Question:

What college is better? The University of Arizona or Arizona State?

Answer:

Which college is better is determined on what you want to study. What is your area of interest? AnswerParty for now!

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University of Arizona

Cardinal Red & Navy Blue

The University of Arizona (also referred to as UA (spoken as U of A), or Arizona) is a land-grant and space-grant public institution of higher education and research located in Tucson, Arizona, United States. The University of Arizona was the first university in the state of Arizona, founded in 1885 (twenty-seven years before the Arizona Territory achieved statehood). The university includes the University of Arizona College of Medicine which is one of three medical schools and the only MD granting medical school in Arizona. As of Fall 2010, total enrollment was 39,086 students. The University of Arizona is governed by the Arizona Board of Regents. The mission of the University of Arizona is, "To discover, educate, serve, and inspire." Arizona is one of the elected members of the Association of American Universities (an organization of North America's premier research institutions) and is the only representative from the state of Arizona to this group. Arizona has been labeled one of the "Public Ivies," a publicly funded university considered as providing a quality of education comparable to those of the Ivy League.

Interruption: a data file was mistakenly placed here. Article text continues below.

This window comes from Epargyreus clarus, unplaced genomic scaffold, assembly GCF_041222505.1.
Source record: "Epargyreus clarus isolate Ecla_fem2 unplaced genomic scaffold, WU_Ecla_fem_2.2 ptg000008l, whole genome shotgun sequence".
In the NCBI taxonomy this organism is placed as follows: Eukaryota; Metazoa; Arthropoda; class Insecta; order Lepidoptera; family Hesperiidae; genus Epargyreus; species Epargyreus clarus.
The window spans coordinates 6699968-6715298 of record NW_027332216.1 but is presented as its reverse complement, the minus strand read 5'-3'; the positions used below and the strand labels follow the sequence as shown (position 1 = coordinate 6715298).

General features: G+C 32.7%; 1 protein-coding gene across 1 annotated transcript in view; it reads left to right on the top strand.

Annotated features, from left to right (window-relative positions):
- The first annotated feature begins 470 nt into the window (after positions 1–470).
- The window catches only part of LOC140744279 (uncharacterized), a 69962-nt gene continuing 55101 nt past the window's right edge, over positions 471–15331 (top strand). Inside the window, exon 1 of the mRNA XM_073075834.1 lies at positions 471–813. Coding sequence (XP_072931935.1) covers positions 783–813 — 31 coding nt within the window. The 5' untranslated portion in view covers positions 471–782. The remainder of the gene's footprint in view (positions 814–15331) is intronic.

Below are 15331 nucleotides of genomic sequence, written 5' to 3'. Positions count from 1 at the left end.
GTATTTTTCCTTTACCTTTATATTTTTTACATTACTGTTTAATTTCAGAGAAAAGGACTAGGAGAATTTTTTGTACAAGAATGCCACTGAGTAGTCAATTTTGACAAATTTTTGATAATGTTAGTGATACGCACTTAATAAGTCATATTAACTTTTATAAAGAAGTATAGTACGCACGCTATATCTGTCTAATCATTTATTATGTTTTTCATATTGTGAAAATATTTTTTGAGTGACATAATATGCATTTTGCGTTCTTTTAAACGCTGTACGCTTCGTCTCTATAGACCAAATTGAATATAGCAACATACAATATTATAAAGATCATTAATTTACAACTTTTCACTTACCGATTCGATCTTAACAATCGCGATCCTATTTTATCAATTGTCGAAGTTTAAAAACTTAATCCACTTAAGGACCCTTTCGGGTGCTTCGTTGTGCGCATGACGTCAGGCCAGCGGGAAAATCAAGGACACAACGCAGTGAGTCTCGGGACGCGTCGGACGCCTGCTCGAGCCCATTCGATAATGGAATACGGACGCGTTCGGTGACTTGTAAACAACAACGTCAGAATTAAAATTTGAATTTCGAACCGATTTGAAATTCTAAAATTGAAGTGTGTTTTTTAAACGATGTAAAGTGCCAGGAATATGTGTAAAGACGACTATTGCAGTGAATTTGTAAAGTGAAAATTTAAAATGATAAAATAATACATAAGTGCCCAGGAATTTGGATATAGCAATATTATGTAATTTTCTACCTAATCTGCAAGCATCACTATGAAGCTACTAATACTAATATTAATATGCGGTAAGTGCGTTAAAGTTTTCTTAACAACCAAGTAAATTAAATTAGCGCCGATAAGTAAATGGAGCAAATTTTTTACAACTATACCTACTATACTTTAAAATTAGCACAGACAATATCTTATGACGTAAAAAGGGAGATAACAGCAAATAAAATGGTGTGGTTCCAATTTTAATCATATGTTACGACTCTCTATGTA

University of Arizona

Cardinal Red & Navy Blue

The University of Arizona (also referred to as UA (spoken as U of A), or Arizona) is a land-grant and space-grant public institution of higher education and research located in Tucson, Arizona, United States. The University of Arizona was the first university in the state of Arizona, founded in 1885 (twenty-seven years before the Arizona Territory achieved statehood). The university includes the University of Arizona College of Medicine which is one of three medical schools and the only MD granting medical school in Arizona. As of Fall 2010, total enrollment was 39,086 students. The University of Arizona is governed by the Arizona Board of Regents. The mission of the University of Arizona is, "To discover, educate, serve, and inspire." Arizona is one of the elected members of the Association of American Universities (an organization of North America's premier research institutions) and is the only representative from the state of Arizona to this group. Arizona has been labeled one of the "Public Ivies," a publicly funded university considered as providing a quality of education comparable to those of the Ivy League.

Arizona
United States